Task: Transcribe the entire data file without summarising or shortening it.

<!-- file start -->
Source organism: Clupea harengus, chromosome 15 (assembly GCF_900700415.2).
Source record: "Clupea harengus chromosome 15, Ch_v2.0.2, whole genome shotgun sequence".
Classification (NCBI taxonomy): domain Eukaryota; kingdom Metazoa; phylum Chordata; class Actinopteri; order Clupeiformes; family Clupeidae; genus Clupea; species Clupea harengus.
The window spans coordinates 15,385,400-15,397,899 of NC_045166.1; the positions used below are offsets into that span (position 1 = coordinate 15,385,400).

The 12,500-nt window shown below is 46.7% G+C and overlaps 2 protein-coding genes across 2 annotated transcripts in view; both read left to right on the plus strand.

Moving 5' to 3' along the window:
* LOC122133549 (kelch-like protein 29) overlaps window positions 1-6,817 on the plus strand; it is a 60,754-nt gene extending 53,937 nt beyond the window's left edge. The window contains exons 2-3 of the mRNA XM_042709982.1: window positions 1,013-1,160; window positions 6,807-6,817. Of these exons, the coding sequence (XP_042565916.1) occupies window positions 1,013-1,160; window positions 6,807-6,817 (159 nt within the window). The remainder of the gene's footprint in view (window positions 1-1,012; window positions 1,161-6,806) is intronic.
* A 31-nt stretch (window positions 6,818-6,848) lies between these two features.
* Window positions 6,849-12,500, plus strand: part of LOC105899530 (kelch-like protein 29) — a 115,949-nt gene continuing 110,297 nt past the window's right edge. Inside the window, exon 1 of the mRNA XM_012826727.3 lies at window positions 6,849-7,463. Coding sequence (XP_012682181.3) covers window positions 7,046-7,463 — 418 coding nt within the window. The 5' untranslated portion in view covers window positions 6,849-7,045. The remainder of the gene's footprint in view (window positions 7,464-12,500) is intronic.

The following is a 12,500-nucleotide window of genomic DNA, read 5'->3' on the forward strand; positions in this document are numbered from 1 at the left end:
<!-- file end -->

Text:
Source organism: Clupea harengus, chromosome 15 (assembly GCF_900700415.2).
Source record: "Clupea harengus chromosome 15, Ch_v2.0.2, whole genome shotgun sequence".
Classification (NCBI taxonomy): domain Eukaryota; kingdom Metazoa; phylum Chordata; class Actinopteri; order Clupeiformes; family Clupeidae; genus Clupea; species Clupea harengus.
The window spans coordinates 15,385,400-15,397,899 of NC_045166.1; the positions used below are offsets into that span (position 1 = coordinate 15,385,400).

The 12,500-nt window shown below is 46.7% G+C and overlaps 2 protein-coding genes across 2 annotated transcripts in view; both read left to right on the plus strand.

Moving 5' to 3' along the window:
* LOC122133549 (kelch-like protein 29) overlaps window positions 1-6,817 on the plus strand; it is a 60,754-nt gene extending 53,937 nt beyond the window's left edge. The window contains exons 2-3 of the mRNA XM_042709982.1: window positions 1,013-1,160; window positions 6,807-6,817. Of these exons, the coding sequence (XP_042565916.1) occupies window positions 1,013-1,160; window positions 6,807-6,817 (159 nt within the window). The remainder of the gene's footprint in view (window positions 1-1,012; window positions 1,161-6,806) is intronic.
* A 31-nt stretch (window positions 6,818-6,848) lies between these two features.
* Window positions 6,849-12,500, plus strand: part of LOC105899530 (kelch-like protein 29) — a 115,949-nt gene continuing 110,297 nt past the window's right edge. Inside the window, exon 1 of the mRNA XM_012826727.3 lies at window positions 6,849-7,463. Coding sequence (XP_012682181.3) covers window positions 7,046-7,463 — 418 coding nt within the window. The 5' untranslated portion in view covers window positions 6,849-7,045. The remainder of the gene's footprint in view (window positions 7,464-12,500) is intronic.

The following is a 12,500-nucleotide window of genomic DNA, read 5'->3' on the forward strand; positions in this document are numbered from 1 at the left end: